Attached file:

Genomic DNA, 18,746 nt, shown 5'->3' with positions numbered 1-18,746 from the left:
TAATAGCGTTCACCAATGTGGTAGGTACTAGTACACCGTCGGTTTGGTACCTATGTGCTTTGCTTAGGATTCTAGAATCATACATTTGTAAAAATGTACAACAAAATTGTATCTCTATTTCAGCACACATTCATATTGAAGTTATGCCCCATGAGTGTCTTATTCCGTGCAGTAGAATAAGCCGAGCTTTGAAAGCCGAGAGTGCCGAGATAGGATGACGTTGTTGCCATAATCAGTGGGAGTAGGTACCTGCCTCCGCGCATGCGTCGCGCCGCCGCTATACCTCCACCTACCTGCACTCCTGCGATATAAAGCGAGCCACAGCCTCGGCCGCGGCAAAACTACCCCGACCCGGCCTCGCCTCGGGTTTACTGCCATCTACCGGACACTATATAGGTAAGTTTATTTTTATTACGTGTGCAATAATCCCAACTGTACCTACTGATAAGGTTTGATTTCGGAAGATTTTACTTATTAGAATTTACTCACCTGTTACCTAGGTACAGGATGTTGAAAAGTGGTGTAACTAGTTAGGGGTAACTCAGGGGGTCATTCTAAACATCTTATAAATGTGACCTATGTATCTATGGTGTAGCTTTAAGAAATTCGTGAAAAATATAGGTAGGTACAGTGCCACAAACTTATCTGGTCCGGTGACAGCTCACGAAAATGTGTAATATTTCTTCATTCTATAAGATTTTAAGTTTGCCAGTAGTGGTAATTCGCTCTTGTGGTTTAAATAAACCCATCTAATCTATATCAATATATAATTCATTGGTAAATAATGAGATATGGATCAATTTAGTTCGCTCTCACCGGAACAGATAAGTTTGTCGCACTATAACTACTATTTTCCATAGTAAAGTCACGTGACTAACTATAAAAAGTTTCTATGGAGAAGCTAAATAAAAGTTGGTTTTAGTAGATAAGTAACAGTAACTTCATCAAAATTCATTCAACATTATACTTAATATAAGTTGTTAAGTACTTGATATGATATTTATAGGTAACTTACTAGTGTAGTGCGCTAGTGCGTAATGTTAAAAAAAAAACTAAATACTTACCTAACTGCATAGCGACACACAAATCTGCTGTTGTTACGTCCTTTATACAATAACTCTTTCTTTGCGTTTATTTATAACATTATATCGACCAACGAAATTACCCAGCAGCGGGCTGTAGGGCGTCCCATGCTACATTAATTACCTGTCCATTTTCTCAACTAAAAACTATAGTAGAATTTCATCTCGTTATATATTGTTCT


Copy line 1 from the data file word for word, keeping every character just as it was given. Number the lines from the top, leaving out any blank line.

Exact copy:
Genomic DNA, 18,746 nt, shown 5'->3' with positions numbered 1-18,746 from the left: